Rabbit-cow Hybrids

Mammalian Hybrids

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EUGENE M. MCCARTHY, PHD GENETICS

     
I'm nutty bunny number two. I love me and I love you.
Mark McKinney
Cottonwood, Idaho Cottonwood, Idaho, early 1900s

Although they sound like fairy-tale creatures, rabbit-cow hybrids, have in fact been described in the nonfictional context of serious news reports. And these stories do not describe mere inviable monstrosities dead at birth. Rather these are living animals that promised to reach maturity.

For example, the following article about an ostensible rabbit-cow hybrid appears on the front page (cols. 5 and 6) of the Friday, February 26, 1904 issue of the Camas Prairie Chronicle, a weekly newspaper published in Cottonwood, Idaho (source):

CALF WITH A RABBIT HEAD

A large crowd of people viewed a freak of nature here [i.e., in Cottonwood, Idaho] Saturday in the shape of a one-legged calf with a head like a rabbit which one of the Denham boys was taking home to his farm near Keuterville. The calf, which was born in a pasture near here, had one perfect hind leg and two short front legs, each about 5 or 6 inches long. One had a small foot resembling a rabbit foot and the other had neither foot nor hoof. The calf’s nose was round and the lips full making its head resemble that of a rabbit much more than of a calf. It looked quite strong in spite of its odd condition and with proper care might live to occupy a place in a freak museum.

Another such report, of an animal exhibiting the reverse configuration (calf foreparts with rabbit hind parts), appears on page 5, column 3 of the November 23, 1911 issue of the newspaper Linzer Volksblatt, which is published in Linz, Austria:

Calf and Rabbit in One. On a farm in Summerau, [named] Pfarre Rainbach bei Freistadt, a cow recently gave birth. And therewith a remarkable double being entered the world: The front half of this animal is that of a calf, the rear, that of a rabbit [the German word used, Hase, can mean either hare or rabbit]. If this beast steps forward with its forefoot, the rear half hops after. Also, the tail is exactly like a rabbit’s. This monster is already now 14 days old, so it’s completely viable. [Translated by E. M. McCarthy. Original German.]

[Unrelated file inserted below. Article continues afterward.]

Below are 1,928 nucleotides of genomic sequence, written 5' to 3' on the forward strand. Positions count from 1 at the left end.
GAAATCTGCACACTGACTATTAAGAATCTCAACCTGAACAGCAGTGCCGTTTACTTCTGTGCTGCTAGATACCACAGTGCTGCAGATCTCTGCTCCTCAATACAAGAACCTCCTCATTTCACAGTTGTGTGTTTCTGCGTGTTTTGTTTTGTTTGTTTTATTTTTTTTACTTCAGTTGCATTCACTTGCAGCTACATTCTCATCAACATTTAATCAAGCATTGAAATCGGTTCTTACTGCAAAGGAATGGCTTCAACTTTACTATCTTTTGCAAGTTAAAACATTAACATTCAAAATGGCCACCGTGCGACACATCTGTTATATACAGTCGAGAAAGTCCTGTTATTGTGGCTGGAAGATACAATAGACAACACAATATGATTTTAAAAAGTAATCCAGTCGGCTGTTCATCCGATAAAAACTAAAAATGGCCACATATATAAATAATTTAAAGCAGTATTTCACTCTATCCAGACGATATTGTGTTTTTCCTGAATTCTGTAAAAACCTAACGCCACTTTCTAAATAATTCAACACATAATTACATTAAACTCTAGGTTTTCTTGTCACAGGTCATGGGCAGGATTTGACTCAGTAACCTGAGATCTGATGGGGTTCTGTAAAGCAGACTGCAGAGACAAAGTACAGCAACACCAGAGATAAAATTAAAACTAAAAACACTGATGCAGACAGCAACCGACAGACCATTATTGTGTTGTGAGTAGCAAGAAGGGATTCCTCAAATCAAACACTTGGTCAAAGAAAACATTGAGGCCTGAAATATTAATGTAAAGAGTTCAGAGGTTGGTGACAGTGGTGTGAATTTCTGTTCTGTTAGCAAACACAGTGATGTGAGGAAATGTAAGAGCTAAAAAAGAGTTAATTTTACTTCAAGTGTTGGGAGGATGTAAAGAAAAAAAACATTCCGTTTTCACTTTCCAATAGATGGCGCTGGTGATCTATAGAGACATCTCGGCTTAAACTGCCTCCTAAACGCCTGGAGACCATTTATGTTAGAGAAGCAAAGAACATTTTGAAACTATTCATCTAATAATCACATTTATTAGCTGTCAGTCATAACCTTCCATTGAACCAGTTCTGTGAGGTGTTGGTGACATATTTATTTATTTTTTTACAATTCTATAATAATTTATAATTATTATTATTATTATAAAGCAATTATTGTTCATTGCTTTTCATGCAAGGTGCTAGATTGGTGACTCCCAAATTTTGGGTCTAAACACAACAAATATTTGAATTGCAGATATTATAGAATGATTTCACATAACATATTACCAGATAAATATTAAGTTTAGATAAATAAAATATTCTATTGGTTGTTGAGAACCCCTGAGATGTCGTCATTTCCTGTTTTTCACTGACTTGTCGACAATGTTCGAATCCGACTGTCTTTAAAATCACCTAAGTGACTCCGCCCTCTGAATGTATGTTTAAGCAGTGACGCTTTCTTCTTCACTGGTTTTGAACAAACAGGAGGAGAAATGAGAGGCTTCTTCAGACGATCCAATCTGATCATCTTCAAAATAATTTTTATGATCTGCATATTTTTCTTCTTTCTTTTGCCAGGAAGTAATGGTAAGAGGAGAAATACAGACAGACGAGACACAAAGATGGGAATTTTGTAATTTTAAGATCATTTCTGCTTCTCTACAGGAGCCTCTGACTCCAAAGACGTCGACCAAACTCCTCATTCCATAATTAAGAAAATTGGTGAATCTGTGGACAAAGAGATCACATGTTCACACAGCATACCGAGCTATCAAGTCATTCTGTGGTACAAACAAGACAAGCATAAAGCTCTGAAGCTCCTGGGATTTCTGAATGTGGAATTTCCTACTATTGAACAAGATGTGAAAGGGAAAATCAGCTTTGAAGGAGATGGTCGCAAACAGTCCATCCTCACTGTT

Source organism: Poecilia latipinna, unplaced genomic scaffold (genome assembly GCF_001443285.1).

Summerau is a village in northernmost Austria.

It might seem impossible for a hare even to mate with a cow, but when cows are lying down in the field various small animals, small dogs for example, have been observed in coitu with them. A video of such an encounter is offered on another page of this website.

There is an old (18th century) report of a related cross, sheep × hare. You can read about it here.

And second, brief notice about an ostensible rabbit-cow hybrid appears on page 5, column 2 of the October 9, 1914 issue of the South Bend News-Times, a newspaper published in South Bend, Indiana (source):

BEDFORD.—William Wilson, farmer, is the possessor of a freak calf. The animal, apparently healthy, cannot walk, but moves about by erratic jumps. It was born without a tail, only having a stub similar to that of a rabbit.

However, with such a disparate cross, one would like to see more than a few old news reports to be convinced of the existence of such animals. But the evidence for this cross is sparse, indeed, about as minuscule as the tail of a rabbit-cow hybrid!

Moreover, one might well wonder how a rabbit would mate with a cow. Perhaps, though, such matings could occur in the same way that matings between dogs and cows occur, that is, while the cow is lying down.

The following is a full list of rabbits occurring naturally in Idaho:

  • Mountain Cottontail (Sylvilagus nuttallii)
  • Snowshoe Hare (Lepus americanus)
  • White-tailed Jackrabbit (Lepus townsendii)
  • Black-tailed Jackrabbit (Lepus californicus)
  • Pygmy Rabbit (Brachylagus idahoensis)

Bear-cow hybrids >>

Table of contents >>

Bibliography >>

Internet citations >>

Biology Dictionary >>

By the same author: Handbook of Avian Hybrids of the World, Oxford University Press (2006).


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